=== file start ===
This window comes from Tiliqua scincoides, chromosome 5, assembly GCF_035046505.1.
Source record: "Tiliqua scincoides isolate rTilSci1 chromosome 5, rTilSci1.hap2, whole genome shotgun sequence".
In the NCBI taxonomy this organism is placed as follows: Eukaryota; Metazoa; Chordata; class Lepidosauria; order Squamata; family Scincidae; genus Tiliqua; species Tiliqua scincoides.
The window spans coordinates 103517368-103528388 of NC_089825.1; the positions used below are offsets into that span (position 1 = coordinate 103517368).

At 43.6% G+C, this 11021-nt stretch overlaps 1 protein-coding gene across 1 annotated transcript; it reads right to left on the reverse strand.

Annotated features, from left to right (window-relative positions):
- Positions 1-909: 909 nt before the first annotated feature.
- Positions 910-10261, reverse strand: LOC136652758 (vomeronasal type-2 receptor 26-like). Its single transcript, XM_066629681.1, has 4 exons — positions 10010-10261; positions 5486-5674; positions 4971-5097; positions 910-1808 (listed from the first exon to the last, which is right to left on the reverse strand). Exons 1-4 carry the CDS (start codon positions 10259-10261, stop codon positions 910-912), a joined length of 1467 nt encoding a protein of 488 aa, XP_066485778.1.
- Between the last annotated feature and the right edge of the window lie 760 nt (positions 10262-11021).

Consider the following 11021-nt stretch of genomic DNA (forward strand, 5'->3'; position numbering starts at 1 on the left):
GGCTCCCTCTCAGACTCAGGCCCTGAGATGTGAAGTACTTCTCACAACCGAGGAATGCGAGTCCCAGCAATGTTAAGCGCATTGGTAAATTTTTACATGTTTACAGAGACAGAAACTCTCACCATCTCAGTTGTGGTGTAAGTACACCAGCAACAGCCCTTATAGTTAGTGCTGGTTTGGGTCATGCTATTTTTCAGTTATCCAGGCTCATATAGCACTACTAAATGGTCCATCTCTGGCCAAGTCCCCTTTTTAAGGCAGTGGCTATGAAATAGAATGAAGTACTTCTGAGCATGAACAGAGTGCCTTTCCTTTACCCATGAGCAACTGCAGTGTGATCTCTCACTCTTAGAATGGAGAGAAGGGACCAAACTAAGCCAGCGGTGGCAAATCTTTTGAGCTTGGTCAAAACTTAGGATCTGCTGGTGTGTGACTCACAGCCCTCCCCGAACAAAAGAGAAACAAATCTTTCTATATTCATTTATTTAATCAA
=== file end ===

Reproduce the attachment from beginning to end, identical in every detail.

This window comes from Tiliqua scincoides, chromosome 5, assembly GCF_035046505.1.
Source record: "Tiliqua scincoides isolate rTilSci1 chromosome 5, rTilSci1.hap2, whole genome shotgun sequence".
In the NCBI taxonomy this organism is placed as follows: Eukaryota; Metazoa; Chordata; class Lepidosauria; order Squamata; family Scincidae; genus Tiliqua; species Tiliqua scincoides.
The window spans coordinates 103517368-103528388 of NC_089825.1; the positions used below are offsets into that span (position 1 = coordinate 103517368).

At 43.6% G+C, this 11021-nt stretch overlaps 1 protein-coding gene across 1 annotated transcript; it reads right to left on the reverse strand.

Annotated features, from left to right (window-relative positions):
- Positions 1-909: 909 nt before the first annotated feature.
- Positions 910-10261, reverse strand: LOC136652758 (vomeronasal type-2 receptor 26-like). Its single transcript, XM_066629681.1, has 4 exons — positions 10010-10261; positions 5486-5674; positions 4971-5097; positions 910-1808 (listed from the first exon to the last, which is right to left on the reverse strand). Exons 1-4 carry the CDS (start codon positions 10259-10261, stop codon positions 910-912), a joined length of 1467 nt encoding a protein of 488 aa, XP_066485778.1.
- Between the last annotated feature and the right edge of the window lie 760 nt (positions 10262-11021).

Consider the following 11021-nt stretch of genomic DNA (forward strand, 5'->3'; position numbering starts at 1 on the left):
GGCTCCCTCTCAGACTCAGGCCCTGAGATGTGAAGTACTTCTCACAACCGAGGAATGCGAGTCCCAGCAATGTTAAGCGCATTGGTAAATTTTTACATGTTTACAGAGACAGAAACTCTCACCATCTCAGTTGTGGTGTAAGTACACCAGCAACAGCCCTTATAGTTAGTGCTGGTTTGGGTCATGCTATTTTTCAGTTATCCAGGCTCATATAGCACTACTAAATGGTCCATCTCTGGCCAAGTCCCCTTTTTAAGGCAGTGGCTATGAAATAGAATGAAGTACTTCTGAGCATGAACAGAGTGCCTTTCCTTTACCCATGAGCAACTGCAGTGTGATCTCTCACTCTTAGAATGGAGAGAAGGGACCAAACTAAGCCAGCGGTGGCAAATCTTTTGAGCTTGGTCAAAACTTAGGATCTGCTGGTGTGTGACTCACAGCCCTCCCCGAACAAAAGAGAAACAAATCTTTCTATATTCATTTATTTAATCAA